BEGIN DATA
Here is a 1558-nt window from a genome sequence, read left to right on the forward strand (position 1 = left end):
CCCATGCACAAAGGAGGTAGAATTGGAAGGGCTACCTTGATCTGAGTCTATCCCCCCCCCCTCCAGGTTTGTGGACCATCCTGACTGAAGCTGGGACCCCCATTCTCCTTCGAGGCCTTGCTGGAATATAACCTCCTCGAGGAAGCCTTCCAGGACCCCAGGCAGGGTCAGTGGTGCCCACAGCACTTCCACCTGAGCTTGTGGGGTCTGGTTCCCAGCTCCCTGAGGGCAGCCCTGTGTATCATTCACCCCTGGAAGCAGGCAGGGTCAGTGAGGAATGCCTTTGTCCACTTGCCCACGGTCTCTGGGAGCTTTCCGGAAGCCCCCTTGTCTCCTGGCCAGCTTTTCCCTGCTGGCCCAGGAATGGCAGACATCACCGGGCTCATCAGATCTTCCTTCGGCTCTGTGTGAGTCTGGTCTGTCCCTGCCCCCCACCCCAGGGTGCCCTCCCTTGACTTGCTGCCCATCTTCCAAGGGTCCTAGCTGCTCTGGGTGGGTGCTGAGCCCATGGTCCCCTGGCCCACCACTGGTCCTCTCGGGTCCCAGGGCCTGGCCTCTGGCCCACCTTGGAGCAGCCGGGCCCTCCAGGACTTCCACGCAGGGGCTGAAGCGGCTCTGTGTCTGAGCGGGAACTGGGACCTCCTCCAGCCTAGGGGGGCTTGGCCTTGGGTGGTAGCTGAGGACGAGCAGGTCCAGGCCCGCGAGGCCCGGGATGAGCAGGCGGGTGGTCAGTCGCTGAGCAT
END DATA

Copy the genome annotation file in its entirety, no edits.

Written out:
Here is a 1558-nt window from a genome sequence, read left to right on the forward strand (position 1 = left end):
CCCATGCACAAAGGAGGTAGAATTGGAAGGGCTACCTTGATCTGAGTCTATCCCCCCCCCCTCCAGGTTTGTGGACCATCCTGACTGAAGCTGGGACCCCCATTCTCCTTCGAGGCCTTGCTGGAATATAACCTCCTCGAGGAAGCCTTCCAGGACCCCAGGCAGGGTCAGTGGTGCCCACAGCACTTCCACCTGAGCTTGTGGGGTCTGGTTCCCAGCTCCCTGAGGGCAGCCCTGTGTATCATTCACCCCTGGAAGCAGGCAGGGTCAGTGAGGAATGCCTTTGTCCACTTGCCCACGGTCTCTGGGAGCTTTCCGGAAGCCCCCTTGTCTCCTGGCCAGCTTTTCCCTGCTGGCCCAGGAATGGCAGACATCACCGGGCTCATCAGATCTTCCTTCGGCTCTGTGTGAGTCTGGTCTGTCCCTGCCCCCCACCCCAGGGTGCCCTCCCTTGACTTGCTGCCCATCTTCCAAGGGTCCTAGCTGCTCTGGGTGGGTGCTGAGCCCATGGTCCCCTGGCCCACCACTGGTCCTCTCGGGTCCCAGGGCCTGGCCTCTGGCCCACCTTGGAGCAGCCGGGCCCTCCAGGACTTCCACGCAGGGGCTGAAGCGGCTCTGTGTCTGAGCGGGAACTGGGACCTCCTCCAGCCTAGGGGGGCTTGGCCTTGGGTGGTAGCTGAGGACGAGCAGGTCCAGGCCCGCGAGGCCCGGGATGAGCAGGCGGGTGGTCAGTCGCTGAGCAT